Some clinical instructors are better than others. Some let you go everywhere, see everything, and do lots of cool stuff. Some don't. That's just the luck of the draw.

    Also, y'all win because you no longer have the "three strikes you're out" rule for skills check offs. That was a nightmare.

    One thing is certain, you will be prepared for the NCLEX. When I first started I thought I would be nervous about it but I'm not the slightest bit concerned about passing.

    So basically, study. A lot. If you're a reader, read. If you're like me and it's pointless, skip it. Don't freak out. Go to the teachers if you're having trouble and don't wait until it's too late. We lost a few that way. I would suggest trying to get a tech job as well. Not only do you get to do more stuff in the hospital, but you have a much better chance at finding a job when you're done. And listen to your recorded lectures. Listen to them constantly, until you practically have them memorized lol. That's what's gotten me really great grades so far. And know that it will be over eventually. And you'll want to burn your white uniform, and you'll hate care plans with the fire of a thousand suns, but if you can keep reminding yourself about how you feel *RIGHT* *NOW*, then you'll do fine. Whenever I start to be filled with the dark, scary nursing school rage I just remember how I felt when I got my acceptance letter.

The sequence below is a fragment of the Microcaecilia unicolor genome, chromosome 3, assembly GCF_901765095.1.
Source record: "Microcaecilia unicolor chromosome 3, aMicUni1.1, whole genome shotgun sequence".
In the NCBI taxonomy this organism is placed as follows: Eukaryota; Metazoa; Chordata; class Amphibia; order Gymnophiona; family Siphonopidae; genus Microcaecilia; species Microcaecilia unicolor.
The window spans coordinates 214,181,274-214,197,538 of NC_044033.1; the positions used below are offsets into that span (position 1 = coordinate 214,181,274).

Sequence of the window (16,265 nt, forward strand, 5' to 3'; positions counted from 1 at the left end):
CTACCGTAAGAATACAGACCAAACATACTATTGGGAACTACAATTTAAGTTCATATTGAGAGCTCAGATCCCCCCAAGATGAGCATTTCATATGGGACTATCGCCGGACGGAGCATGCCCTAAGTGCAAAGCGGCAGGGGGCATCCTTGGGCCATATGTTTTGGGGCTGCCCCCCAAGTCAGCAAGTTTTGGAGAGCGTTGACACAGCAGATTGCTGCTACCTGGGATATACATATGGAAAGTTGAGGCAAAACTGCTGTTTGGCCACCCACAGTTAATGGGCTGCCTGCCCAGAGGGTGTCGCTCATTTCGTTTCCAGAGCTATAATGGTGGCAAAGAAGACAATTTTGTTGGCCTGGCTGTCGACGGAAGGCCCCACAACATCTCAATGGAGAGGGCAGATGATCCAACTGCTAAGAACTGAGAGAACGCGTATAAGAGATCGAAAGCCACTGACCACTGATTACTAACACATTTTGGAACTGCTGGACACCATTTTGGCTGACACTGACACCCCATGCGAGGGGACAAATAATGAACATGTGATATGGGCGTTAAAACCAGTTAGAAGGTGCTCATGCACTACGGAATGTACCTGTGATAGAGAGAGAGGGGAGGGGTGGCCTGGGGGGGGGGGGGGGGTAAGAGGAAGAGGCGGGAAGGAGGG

keepmovingrn likes this.
  4. Visit  Nurse2B2016 profile page
    0